Resume Writing from Average to Awesome

Resume writing

Resume writing has evolved dramatically over the last few years.  With the help of online templates and resume builders, these documents now boast a variety of styles and formats.  Although much as has changed in the world of resume writing, a few things are still the same and you’d be surprised at how many people get it wrong.  It’s great to have all the bell and whistles but at the end of the day, a resume is not selected based on the font style, but on the content.  If you’re looking to amp up your resume writing and start getting selected for interviews, you’re in the right spot. Here are some tips on how to do just that:

Understanding the Purpose of a Resume

In order to write a stellar resume, you must first understand what a resume is used for. Resumes are a screening tool used by hiring managers to get a sense of your skills, experience, and achievements.  This is not to be confused with the work experience section of an application.  This should not list every job you’ve ever had, but focus on the jobs that make you uniquely qualified for this position.  As you write your resume keep in mind that managers typically skim these documents, so focus on being clear and concise.

Maximizing your real estate

We all know a resume should never be longer than a page or two at most, so it’s important to make every syllable count.  Your font should be a size 12 standard (not silly) font and the document itself should have 1 inch margins.  Don’t add decals, graphics, head shots, or logos to your resume – it’s simply unprofessional.  I’ve seen some crazy resumes out there, so here’s a list of other things that should never be found on your resume: hobbies, reasons for leaving a company, salary with previous companies, twitter handle, or character strengths.  The time to let your personality shine is in the interview, not with scented resume paper.

The great thing about resume writing is you’ve already been given the answers to the test! The job posting tells you exactly what the company is looking for and if you’ll take the time to customize your resume around their wants, you’ve practically got them eating out of your hands.  Take keywords and themes from the job posting and use them in your resume where appropriate. The objective section is typically a great spot.  This can be especially beneficial if the company uses any kind of applicant tracking system.  A great way to see if you’ve done a good job to read your completed resume and see if it has the same themes as the posting. You want your resume to sound polished and focused, not all over the place. Even if you’ve had a variety of different jobs in different industries, try to find the similarities.

Another challenge of resume writing can be how to make the document engaging and avoid repetition in the experience section.  If you’re a bookkeeper with ten years of experience, it’s safe to say you’ve had a lot of “invoice entering experience”. That’s great, but look at this from a hiring manager’s point of view.  They don’t want to read the exact same bullet six times on one document.  So how to do include relevant information while showcasing your unique skillsets in an engaging manner?  I’m so glad you asked.  Include an accomplishment with your duty.  Here’s an example of what I mean:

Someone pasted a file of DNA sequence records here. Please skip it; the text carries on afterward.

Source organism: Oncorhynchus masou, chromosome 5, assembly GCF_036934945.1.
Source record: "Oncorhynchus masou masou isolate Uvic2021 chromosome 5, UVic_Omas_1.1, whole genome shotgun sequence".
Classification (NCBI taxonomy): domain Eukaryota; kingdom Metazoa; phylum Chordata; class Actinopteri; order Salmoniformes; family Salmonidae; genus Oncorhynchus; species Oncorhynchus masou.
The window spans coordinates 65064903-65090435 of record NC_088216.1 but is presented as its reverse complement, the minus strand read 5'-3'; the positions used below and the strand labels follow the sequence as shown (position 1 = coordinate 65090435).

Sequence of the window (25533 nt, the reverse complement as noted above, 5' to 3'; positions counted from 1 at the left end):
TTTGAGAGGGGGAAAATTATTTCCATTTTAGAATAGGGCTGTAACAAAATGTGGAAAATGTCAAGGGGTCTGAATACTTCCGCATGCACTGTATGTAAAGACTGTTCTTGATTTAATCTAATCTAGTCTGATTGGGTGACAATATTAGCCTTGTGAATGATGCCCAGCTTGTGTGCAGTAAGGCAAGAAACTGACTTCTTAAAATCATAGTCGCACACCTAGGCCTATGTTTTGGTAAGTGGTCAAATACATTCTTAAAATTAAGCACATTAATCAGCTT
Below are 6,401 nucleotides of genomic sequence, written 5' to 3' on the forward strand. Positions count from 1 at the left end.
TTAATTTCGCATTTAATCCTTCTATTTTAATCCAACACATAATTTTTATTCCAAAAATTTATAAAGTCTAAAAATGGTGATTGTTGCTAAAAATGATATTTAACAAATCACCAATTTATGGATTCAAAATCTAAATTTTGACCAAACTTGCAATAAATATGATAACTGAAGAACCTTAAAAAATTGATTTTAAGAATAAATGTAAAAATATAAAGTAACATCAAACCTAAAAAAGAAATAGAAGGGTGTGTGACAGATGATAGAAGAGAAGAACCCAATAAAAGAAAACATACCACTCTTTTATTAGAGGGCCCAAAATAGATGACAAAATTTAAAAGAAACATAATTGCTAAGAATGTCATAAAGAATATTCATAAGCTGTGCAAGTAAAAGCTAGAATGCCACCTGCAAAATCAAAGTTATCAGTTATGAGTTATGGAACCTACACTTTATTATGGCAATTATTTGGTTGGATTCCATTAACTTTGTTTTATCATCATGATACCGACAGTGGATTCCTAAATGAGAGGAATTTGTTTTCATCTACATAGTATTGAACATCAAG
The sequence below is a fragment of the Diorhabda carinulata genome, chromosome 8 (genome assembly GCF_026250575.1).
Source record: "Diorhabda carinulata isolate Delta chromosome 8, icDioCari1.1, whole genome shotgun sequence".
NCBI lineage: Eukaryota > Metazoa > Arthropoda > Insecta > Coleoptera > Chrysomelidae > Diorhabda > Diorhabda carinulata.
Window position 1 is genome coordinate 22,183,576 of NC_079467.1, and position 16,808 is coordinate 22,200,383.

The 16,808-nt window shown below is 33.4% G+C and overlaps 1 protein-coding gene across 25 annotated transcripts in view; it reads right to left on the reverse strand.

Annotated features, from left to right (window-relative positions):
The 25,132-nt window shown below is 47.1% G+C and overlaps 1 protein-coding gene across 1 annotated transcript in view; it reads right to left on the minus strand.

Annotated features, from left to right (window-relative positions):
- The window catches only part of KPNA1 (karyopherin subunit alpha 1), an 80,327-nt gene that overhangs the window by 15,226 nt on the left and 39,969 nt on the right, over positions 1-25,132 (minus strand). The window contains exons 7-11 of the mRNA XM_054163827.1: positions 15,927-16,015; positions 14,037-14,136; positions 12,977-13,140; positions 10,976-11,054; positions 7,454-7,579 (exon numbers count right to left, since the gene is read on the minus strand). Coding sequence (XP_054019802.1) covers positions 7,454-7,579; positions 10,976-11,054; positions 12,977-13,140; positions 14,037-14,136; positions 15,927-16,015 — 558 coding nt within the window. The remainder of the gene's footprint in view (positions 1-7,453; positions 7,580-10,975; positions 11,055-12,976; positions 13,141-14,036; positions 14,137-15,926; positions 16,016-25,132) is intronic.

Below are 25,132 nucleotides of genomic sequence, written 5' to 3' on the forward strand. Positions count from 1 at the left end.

“Entered Company Invoices”


“Created a streamlined process for entering invoices reducing errors by 20%”

The key here is to highlight a different accomplishment with each repetitive skill.  This establishes you as an authority on invoicing in two ways: First, it demonstrates your years of experience. Second, it shows that you not only meet minimum qualifications, but you also excel at the skill.  You have the hiring manager daydreaming about reducing his accounting errors by 20%.  Let’s take a look at what I did in this second example and give it a formula you can use in every industry.  I took the skillset and then demonstrated the mastery by adding the “how” and also a “measurable result”.  Remember, the result must be measurable.  You want to stay away from general terms like “made it better”.  What catches the eye are specifics like, “Increased sales by 1 million dollars” or “reduced waste by 10%”.


Avoid the Silly Mistakes

After all this hard work, the last thing you want to do is lose an opportunity due to silly mistakes.  Always quadruple check your spelling and grammar.  There is little more off-putting than a resume that looks like it was slapped together in a hurry (even if you did spend days on it).  Also, make sure your latest work experience is included.  It’s also important to make sure all your contact information is up to date as well as your reference information. Take the time to look over your skills and qualifications as well to include any new certificates, awards, or new software you’ve mastered since the last resume edit.

If you take the time to really polish your resume, it will no doubt lead to better results.  If you have gaps in our resume be sure to read further here. So many people rush through the process without taking the time to make it an enjoyable read for the poor hiring manager tasked with reading hundreds of these.  By taking these few steps to ensure a great product, your resume will leap off the stack and right into the interview stack.


Other useful articles to consider:

Forbes ten resume writing rules

CNN Money on 2017 resume styles

Leave a Reply

Your email address will not be published. Required fields are marked *